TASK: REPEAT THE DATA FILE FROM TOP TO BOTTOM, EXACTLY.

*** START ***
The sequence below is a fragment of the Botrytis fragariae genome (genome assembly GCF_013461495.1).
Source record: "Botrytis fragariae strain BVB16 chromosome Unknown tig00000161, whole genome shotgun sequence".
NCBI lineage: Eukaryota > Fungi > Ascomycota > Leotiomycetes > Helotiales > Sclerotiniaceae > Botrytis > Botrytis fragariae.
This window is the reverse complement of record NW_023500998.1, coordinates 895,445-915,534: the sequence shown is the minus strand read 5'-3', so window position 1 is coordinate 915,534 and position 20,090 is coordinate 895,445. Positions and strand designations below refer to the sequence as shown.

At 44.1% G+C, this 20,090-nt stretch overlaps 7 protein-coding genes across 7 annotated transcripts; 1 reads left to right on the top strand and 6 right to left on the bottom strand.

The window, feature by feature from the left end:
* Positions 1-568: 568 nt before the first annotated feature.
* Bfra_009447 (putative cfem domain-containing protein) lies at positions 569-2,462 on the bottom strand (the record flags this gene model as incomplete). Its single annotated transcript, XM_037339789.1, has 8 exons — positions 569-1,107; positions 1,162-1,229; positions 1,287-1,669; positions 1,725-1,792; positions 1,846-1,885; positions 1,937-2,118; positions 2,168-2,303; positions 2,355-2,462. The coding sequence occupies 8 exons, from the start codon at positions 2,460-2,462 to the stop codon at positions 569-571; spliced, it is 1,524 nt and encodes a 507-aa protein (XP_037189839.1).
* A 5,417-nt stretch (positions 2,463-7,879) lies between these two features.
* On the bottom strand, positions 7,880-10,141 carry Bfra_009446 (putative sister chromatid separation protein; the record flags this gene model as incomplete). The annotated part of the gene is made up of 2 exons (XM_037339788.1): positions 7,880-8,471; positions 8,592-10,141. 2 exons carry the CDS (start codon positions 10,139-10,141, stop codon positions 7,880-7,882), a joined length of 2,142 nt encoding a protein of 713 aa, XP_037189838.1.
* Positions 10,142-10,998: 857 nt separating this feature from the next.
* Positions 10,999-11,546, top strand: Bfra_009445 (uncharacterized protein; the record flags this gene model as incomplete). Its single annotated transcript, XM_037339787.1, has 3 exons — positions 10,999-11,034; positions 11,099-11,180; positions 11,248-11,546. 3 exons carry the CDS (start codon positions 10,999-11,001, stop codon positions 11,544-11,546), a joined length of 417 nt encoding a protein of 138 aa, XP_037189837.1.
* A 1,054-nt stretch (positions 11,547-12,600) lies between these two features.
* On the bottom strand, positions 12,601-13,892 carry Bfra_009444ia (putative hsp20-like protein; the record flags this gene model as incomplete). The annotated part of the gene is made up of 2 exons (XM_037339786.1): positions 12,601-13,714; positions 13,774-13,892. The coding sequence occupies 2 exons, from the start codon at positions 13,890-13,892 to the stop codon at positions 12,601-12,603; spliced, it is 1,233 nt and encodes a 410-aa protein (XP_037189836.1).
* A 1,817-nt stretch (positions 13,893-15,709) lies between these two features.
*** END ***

The sequence below is a fragment of the Botrytis fragariae genome (genome assembly GCF_013461495.1).
Source record: "Botrytis fragariae strain BVB16 chromosome Unknown tig00000161, whole genome shotgun sequence".
NCBI lineage: Eukaryota > Fungi > Ascomycota > Leotiomycetes > Helotiales > Sclerotiniaceae > Botrytis > Botrytis fragariae.
This window is the reverse complement of record NW_023500998.1, coordinates 895,445-915,534: the sequence shown is the minus strand read 5'-3', so window position 1 is coordinate 915,534 and position 20,090 is coordinate 895,445. Positions and strand designations below refer to the sequence as shown.

At 44.1% G+C, this 20,090-nt stretch overlaps 7 protein-coding genes across 7 annotated transcripts; 1 reads left to right on the top strand and 6 right to left on the bottom strand.

The window, feature by feature from the left end:
* Positions 1-568: 568 nt before the first annotated feature.
* Bfra_009447 (putative cfem domain-containing protein) lies at positions 569-2,462 on the bottom strand (the record flags this gene model as incomplete). Its single annotated transcript, XM_037339789.1, has 8 exons — positions 569-1,107; positions 1,162-1,229; positions 1,287-1,669; positions 1,725-1,792; positions 1,846-1,885; positions 1,937-2,118; positions 2,168-2,303; positions 2,355-2,462. The coding sequence occupies 8 exons, from the start codon at positions 2,460-2,462 to the stop codon at positions 569-571; spliced, it is 1,524 nt and encodes a 507-aa protein (XP_037189839.1).
* A 5,417-nt stretch (positions 2,463-7,879) lies between these two features.
* On the bottom strand, positions 7,880-10,141 carry Bfra_009446 (putative sister chromatid separation protein; the record flags this gene model as incomplete). The annotated part of the gene is made up of 2 exons (XM_037339788.1): positions 7,880-8,471; positions 8,592-10,141. 2 exons carry the CDS (start codon positions 10,139-10,141, stop codon positions 7,880-7,882), a joined length of 2,142 nt encoding a protein of 713 aa, XP_037189838.1.
* Positions 10,142-10,998: 857 nt separating this feature from the next.
* Positions 10,999-11,546, top strand: Bfra_009445 (uncharacterized protein; the record flags this gene model as incomplete). Its single annotated transcript, XM_037339787.1, has 3 exons — positions 10,999-11,034; positions 11,099-11,180; positions 11,248-11,546. 3 exons carry the CDS (start codon positions 10,999-11,001, stop codon positions 11,544-11,546), a joined length of 417 nt encoding a protein of 138 aa, XP_037189837.1.
* A 1,054-nt stretch (positions 11,547-12,600) lies between these two features.
* On the bottom strand, positions 12,601-13,892 carry Bfra_009444ia (putative hsp20-like protein; the record flags this gene model as incomplete). The annotated part of the gene is made up of 2 exons (XM_037339786.1): positions 12,601-13,714; positions 13,774-13,892. The coding sequence occupies 2 exons, from the start codon at positions 13,890-13,892 to the stop codon at positions 12,601-12,603; spliced, it is 1,233 nt and encodes a 410-aa protein (XP_037189836.1).
* A 1,817-nt stretch (positions 13,893-15,709) lies between these two features.